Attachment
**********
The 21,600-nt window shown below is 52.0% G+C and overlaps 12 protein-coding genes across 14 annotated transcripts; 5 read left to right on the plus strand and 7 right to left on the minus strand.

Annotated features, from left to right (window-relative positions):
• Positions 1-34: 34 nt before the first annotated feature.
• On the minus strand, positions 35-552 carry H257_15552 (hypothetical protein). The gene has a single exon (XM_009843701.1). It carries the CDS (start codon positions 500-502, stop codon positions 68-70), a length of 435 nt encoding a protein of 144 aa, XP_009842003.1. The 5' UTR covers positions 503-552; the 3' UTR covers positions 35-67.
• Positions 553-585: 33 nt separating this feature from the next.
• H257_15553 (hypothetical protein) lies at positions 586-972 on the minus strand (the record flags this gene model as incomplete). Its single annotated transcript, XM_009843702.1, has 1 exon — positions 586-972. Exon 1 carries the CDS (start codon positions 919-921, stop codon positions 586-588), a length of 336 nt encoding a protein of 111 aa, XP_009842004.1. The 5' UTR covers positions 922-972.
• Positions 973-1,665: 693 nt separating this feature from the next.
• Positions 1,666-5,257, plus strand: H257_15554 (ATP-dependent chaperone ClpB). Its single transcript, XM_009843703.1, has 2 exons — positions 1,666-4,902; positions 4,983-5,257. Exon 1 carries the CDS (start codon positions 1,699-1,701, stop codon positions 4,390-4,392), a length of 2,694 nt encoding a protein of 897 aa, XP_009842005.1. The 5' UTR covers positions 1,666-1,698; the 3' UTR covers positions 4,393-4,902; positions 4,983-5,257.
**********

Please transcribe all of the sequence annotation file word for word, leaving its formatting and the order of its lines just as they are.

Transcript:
The 21,600-nt window shown below is 52.0% G+C and overlaps 12 protein-coding genes across 14 annotated transcripts; 5 read left to right on the plus strand and 7 right to left on the minus strand.

Annotated features, from left to right (window-relative positions):
• Positions 1-34: 34 nt before the first annotated feature.
• On the minus strand, positions 35-552 carry H257_15552 (hypothetical protein). The gene has a single exon (XM_009843701.1). It carries the CDS (start codon positions 500-502, stop codon positions 68-70), a length of 435 nt encoding a protein of 144 aa, XP_009842003.1. The 5' UTR covers positions 503-552; the 3' UTR covers positions 35-67.
• Positions 553-585: 33 nt separating this feature from the next.
• H257_15553 (hypothetical protein) lies at positions 586-972 on the minus strand (the record flags this gene model as incomplete). Its single annotated transcript, XM_009843702.1, has 1 exon — positions 586-972. Exon 1 carries the CDS (start codon positions 919-921, stop codon positions 586-588), a length of 336 nt encoding a protein of 111 aa, XP_009842004.1. The 5' UTR covers positions 922-972.
• Positions 973-1,665: 693 nt separating this feature from the next.
• Positions 1,666-5,257, plus strand: H257_15554 (ATP-dependent chaperone ClpB). Its single transcript, XM_009843703.1, has 2 exons — positions 1,666-4,902; positions 4,983-5,257. Exon 1 carries the CDS (start codon positions 1,699-1,701, stop codon positions 4,390-4,392), a length of 2,694 nt encoding a protein of 897 aa, XP_009842005.1. The 5' UTR covers positions 1,666-1,698; the 3' UTR covers positions 4,393-4,902; positions 4,983-5,257.